You can get an R30 with five inches of closed cell spray foam or 10 inches of fiberglass. With spray foam, you don’t necessarily need as much depth or as much framing, but you’re looking at a more expensive material. Personally, George is a fan of the spray foam and the dense-packed cellulose for vaulted ceilings. “Once it’s packed, it’s packed,” he says. “With fiberglass, you can just keep packing and packing and packing. You can technically get the density higher, but you’ll go through a whole lot more material.” 

Recessed lights or speakers are often installed in vaulted ceilings, which eats up some of the space for insulation. “I try to encourage builders to use the new kind of flush-mount LED lights that look like recessed lights, but they don't actually take up that space,” George says. Builders need to be careful to make sure the lighting isn’t sweating or causing condensation drips that create a void of uninsulated space in the ceiling.  

For Black, these issues are all hammered out during the pre-drywall inspection. “That pre-drywall inspection is always an eye-opener for me,” Black chuckles. “As soon as I think I've got it all figured out, Eric comes in and shows me that there's a reason I pay him to come in and tell me I'm wrong!”

Duct Work - Improperly sized duct work is one of the biggest problems in the industry, says George. There is not nearly enough training in this department. “What I see a lot times is you'll have a brand new system that's installed. They'll pay for the 95 or 98% efficient gas furnace, and maybe it's a dual fuel system with a heat pump on it as well. They got this really fancy, really expensive box that creates the heat,” George says, “BUT it's attached to a duct system that can't move that heat through the house efficiently.” It’s like putting a Ferrari engine into a Ford Escort, he says, where the transmission and everything else can’t handle the engine.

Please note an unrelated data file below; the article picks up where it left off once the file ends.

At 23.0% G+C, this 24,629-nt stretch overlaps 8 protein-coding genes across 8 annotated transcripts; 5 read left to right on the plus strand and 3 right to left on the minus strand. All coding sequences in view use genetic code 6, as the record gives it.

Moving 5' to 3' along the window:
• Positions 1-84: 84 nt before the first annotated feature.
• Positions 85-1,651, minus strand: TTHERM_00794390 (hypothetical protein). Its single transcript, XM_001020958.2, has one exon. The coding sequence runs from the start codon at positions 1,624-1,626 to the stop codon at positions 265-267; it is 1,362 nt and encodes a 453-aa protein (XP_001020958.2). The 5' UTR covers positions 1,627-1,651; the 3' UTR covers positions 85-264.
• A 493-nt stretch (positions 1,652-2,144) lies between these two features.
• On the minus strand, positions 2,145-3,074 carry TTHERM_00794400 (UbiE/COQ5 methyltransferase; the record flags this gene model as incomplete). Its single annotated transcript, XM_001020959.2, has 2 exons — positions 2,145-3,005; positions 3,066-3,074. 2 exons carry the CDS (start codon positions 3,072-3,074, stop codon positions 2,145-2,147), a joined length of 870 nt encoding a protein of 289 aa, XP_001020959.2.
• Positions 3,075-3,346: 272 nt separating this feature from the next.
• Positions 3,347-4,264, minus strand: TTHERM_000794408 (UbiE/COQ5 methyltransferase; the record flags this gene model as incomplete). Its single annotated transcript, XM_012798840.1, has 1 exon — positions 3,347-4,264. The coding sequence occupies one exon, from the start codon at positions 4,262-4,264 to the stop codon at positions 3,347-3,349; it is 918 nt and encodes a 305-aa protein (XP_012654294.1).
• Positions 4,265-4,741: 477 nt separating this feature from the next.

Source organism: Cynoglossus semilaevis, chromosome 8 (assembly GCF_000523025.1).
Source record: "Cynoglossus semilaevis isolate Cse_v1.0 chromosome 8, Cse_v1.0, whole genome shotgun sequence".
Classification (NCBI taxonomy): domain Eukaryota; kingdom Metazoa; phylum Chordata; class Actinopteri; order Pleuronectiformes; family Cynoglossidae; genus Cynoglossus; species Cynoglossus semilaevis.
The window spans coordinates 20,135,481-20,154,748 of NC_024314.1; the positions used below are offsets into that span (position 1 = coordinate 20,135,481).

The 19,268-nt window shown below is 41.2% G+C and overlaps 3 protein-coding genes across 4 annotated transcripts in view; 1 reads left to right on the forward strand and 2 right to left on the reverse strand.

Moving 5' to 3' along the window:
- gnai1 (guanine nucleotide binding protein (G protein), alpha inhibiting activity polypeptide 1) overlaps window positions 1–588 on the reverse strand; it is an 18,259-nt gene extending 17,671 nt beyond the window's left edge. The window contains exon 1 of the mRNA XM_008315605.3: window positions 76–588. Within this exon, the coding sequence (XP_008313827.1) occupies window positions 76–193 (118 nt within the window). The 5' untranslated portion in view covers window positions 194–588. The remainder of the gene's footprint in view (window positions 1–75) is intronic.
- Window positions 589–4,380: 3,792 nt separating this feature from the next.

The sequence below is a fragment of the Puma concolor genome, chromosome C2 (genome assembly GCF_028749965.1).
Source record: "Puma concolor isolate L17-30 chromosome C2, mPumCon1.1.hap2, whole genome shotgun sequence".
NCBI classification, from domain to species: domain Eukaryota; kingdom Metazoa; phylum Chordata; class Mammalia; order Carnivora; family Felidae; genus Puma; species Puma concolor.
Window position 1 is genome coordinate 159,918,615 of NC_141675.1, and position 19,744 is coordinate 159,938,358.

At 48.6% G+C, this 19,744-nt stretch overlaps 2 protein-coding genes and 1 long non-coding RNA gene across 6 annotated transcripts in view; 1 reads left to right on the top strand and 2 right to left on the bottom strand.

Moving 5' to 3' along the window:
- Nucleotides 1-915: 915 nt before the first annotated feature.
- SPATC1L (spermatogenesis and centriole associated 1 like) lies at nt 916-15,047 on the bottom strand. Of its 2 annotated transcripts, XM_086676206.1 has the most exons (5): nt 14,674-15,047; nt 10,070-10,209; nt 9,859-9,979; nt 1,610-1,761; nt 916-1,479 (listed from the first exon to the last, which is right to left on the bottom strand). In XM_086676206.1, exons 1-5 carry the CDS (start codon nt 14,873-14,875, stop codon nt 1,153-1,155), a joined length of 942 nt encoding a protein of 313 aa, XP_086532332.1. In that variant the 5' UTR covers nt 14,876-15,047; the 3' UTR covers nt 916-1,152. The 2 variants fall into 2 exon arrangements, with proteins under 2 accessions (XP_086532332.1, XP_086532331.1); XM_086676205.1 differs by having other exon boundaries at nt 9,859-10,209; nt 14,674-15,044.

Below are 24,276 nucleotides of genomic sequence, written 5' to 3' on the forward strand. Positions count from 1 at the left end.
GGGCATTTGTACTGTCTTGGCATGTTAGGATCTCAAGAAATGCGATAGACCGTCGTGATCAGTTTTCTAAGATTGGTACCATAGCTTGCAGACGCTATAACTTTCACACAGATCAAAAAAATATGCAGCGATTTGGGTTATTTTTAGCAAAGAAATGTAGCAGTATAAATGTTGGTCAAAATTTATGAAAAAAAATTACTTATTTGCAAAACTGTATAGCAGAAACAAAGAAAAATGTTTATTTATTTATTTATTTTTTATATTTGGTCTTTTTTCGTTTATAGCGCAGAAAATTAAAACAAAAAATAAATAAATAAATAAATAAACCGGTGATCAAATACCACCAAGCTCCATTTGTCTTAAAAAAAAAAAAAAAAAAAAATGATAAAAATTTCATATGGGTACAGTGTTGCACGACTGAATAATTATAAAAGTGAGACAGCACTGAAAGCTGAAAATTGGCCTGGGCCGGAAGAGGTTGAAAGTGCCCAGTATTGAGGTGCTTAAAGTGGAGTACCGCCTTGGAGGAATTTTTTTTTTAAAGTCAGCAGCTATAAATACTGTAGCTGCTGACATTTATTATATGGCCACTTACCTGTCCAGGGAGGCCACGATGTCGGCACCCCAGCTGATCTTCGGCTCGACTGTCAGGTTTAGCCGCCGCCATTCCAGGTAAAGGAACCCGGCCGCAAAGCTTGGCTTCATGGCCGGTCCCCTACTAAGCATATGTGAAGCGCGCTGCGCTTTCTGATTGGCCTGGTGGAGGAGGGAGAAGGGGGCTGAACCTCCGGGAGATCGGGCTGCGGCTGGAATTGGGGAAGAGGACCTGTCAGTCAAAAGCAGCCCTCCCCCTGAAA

The layout is another issue, especially when floor cavities and wall cavities are used as return ducts, which is extremely common in the Midwest. “If they're using building cavities and not fully ducting the system, then they're not going to get the air flow through it that they need,” George says. 

The best method is to use duct work for the returns. This trickles all the way down to the architect, who must allow enough space for the proper HVAC. “There's nothing necessarily wrong with panned-in floor cavities and wall cavities as long as they are the proper size and as long as they're sealed properly,” George clarifies. Sealing the duct work is important in providing air flow to the bedrooms. When duct work is not sealed well enough, there will be a furnace on one side of the basement that moves air all the way to the other side of the house, but leaks most of the air out closest to the furnace. By comparison, “You wouldn’t install plumbing in the house that leaks,” says George. 

The best HVAC contractors use a duct sizing calculation known as Manual D. The rule of thumb is that you need about 400 cubic feet of air per ton of air conditioning, so if you have a 4 ton air conditioner in the house, it needs 1,600 CFM of air to move through that system. There are duct sizing charts that professionals use to work through comfort issues related to duct efficiency.